Does Dry Needling Work for Low Back Pain?

Dry needling is a functional technique that is effective in eliminating low back pain. Often patients have sore, tight muscles with low back pain. Typically, muscle tightness is a response to a problem caused by a disc injury or arthritis. Even when these sources of pain have been addressed, the pain can persist because of the surrounding tight muscles forming trigger points. Pain caused by trigger points can slow recovery and limit patients’ ability to regain their previous function. Dry needling is a technique that can help address these painful trigger points in the muscles. Learn how to eliminate low back pain.

What are Trigger Points?

Trigger points are created by over-stimulated muscles. Typically, the injured structure in the lower back, such as a disc, sends a message to a stabilizing muscle to help protect it. The surrounding muscles activate to help protect the injured area. Those muscles end up working overtime and use up all their muscle fuel (ATP). The lack of muscle fuel causes the muscle to remain tightened because it takes additional energy for a muscle to relax after a contraction. The muscle not being able to relax starts to cause the formation of trigger points. Increased tightness blocks the blood flow, limiting the muscle to receive any new muscle fuel.

Trigger points have been found in studies, to have increased inflammation markers, cytokines, and chemokines. In addition, these trigger points have elevated amounts of neurotransmitters which cause increased pain sensitivity. Trigger points in the muscles of the low back can create significant pain in low back pain patients.

How Does Dry Needling Help?

Dry needling helps create a twitch reflex that allows the muscle to relax and regain its muscle function. The fuel/energy is replenished by the increased blood flow entering the trigger point. This allows the muscle to remain relaxed. The release of the trigger point also helps reduce the pain by allowing muscle cell waste/painful substances to move out of the tightened muscle. After the twitch reflex occurs, the muscle is extremely weak due to its inactivity. Generally, after needling, the therapist will provide exercises to begin to strengthen the muscles again.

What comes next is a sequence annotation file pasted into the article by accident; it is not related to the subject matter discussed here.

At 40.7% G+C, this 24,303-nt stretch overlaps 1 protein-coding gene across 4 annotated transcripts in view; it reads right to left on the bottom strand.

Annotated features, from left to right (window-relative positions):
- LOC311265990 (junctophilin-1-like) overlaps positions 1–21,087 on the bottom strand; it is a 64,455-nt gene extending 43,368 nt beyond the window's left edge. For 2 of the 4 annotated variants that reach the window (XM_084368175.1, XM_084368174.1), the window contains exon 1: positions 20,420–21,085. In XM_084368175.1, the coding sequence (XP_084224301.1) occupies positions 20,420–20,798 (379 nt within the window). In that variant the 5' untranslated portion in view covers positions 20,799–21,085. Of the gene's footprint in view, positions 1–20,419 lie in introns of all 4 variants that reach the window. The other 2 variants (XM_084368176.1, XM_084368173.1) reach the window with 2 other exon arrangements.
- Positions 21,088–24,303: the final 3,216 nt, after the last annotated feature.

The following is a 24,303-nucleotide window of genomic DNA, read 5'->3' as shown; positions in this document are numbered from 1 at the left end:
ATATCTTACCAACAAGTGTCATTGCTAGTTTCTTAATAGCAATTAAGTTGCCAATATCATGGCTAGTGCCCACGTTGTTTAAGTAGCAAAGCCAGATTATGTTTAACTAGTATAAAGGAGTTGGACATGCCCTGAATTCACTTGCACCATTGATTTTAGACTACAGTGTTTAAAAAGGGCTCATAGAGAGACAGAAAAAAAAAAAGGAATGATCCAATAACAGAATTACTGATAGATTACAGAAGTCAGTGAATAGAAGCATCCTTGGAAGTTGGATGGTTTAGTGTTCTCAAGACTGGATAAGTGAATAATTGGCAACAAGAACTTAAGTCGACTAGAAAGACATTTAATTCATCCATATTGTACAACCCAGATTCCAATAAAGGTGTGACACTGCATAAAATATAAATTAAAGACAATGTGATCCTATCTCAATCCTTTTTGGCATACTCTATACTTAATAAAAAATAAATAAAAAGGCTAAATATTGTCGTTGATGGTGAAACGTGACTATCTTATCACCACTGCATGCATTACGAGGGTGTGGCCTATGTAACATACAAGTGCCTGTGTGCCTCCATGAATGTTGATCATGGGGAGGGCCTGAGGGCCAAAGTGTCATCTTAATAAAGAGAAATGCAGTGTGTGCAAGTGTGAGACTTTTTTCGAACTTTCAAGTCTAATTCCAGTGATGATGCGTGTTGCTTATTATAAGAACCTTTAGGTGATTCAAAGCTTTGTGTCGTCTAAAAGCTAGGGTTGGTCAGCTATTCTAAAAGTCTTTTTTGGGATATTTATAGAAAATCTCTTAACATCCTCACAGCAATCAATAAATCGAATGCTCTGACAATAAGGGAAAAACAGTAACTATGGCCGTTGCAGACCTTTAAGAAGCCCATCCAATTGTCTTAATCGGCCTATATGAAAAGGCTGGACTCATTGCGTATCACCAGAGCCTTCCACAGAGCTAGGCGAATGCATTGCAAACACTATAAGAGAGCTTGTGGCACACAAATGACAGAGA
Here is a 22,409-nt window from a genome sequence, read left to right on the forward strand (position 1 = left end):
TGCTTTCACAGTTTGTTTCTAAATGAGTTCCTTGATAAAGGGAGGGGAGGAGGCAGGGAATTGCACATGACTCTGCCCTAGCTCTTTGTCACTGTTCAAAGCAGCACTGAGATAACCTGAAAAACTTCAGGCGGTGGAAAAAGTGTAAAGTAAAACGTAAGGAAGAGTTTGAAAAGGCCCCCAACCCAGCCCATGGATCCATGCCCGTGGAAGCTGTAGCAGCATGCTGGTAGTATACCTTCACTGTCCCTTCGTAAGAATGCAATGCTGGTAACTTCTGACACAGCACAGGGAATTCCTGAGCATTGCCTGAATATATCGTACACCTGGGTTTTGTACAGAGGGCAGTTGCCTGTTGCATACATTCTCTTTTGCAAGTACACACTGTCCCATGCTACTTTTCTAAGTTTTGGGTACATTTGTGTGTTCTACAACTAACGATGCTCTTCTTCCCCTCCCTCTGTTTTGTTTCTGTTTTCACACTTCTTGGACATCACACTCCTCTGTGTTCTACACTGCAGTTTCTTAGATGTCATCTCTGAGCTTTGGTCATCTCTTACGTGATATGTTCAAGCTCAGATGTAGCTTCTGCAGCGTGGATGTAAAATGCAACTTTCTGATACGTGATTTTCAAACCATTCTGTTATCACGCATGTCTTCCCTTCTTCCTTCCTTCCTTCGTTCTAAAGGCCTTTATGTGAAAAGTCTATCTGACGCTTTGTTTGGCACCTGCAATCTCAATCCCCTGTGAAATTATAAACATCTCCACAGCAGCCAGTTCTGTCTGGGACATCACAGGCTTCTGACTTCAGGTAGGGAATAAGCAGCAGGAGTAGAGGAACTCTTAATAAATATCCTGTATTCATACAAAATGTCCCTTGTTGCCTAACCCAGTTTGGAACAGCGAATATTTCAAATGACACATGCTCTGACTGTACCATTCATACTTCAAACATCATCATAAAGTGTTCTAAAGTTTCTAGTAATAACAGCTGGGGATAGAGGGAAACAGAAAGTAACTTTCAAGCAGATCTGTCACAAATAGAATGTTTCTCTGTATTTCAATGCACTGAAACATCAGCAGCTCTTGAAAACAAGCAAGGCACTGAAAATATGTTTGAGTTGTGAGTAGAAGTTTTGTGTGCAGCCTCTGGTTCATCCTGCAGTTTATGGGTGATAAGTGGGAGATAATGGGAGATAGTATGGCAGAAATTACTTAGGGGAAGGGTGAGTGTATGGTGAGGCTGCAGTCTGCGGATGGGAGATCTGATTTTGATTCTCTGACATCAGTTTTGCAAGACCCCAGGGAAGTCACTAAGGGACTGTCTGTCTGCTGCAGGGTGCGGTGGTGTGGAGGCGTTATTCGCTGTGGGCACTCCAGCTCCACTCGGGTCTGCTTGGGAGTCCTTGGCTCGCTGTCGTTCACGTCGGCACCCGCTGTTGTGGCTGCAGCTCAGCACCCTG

What Muscle to Needle?

A muscle that is most commonly needled in the low back is the multifidus. The multifidus muscle is a muscle that lies deep in the spine that helps bind the vertebrae together to stabilize them. Once the multifidus becomes over-stimulated, it becomes taut across two or more vertebrae. The multifidus muscle trigger points cause tightness and act as a vice between the vertebrae. The increased tension by the multifidus between the vertebrae puts compression pressure on the nerve between the vertebrae.

This pressure on the nerve can lead to nerve pain which can travel down the leg. The trigger point release, done with dry needling, can reduce the tension between two vertebral segments, helping to reduce compression around the nerve root. In addition, the nerve supply to the multifidus is the same as the joints in the lower back. The release allows the nerve not to be overly stimulated and helps reduce painful referral pain to the lower back joints.
Dry needling when done by a trained physical therapist is a safe and effective treatment for some types of low back pain. The reduction of pain and gain of function can be immense with dry needling. With the aid of other manual techniques, exercises, and modalities, dry needling can be a valuable tool to aid and speed your recovery. Freedom PT Services has highly trained and certified Dry Needling Specialists to help get you back on the road to recovery.

Wes Kokott
With specializing in advanced orthopedic techniques, Wes is uniquely equipped to help you get back to pain-free activity. He is also extremely passionate about treating baseball players.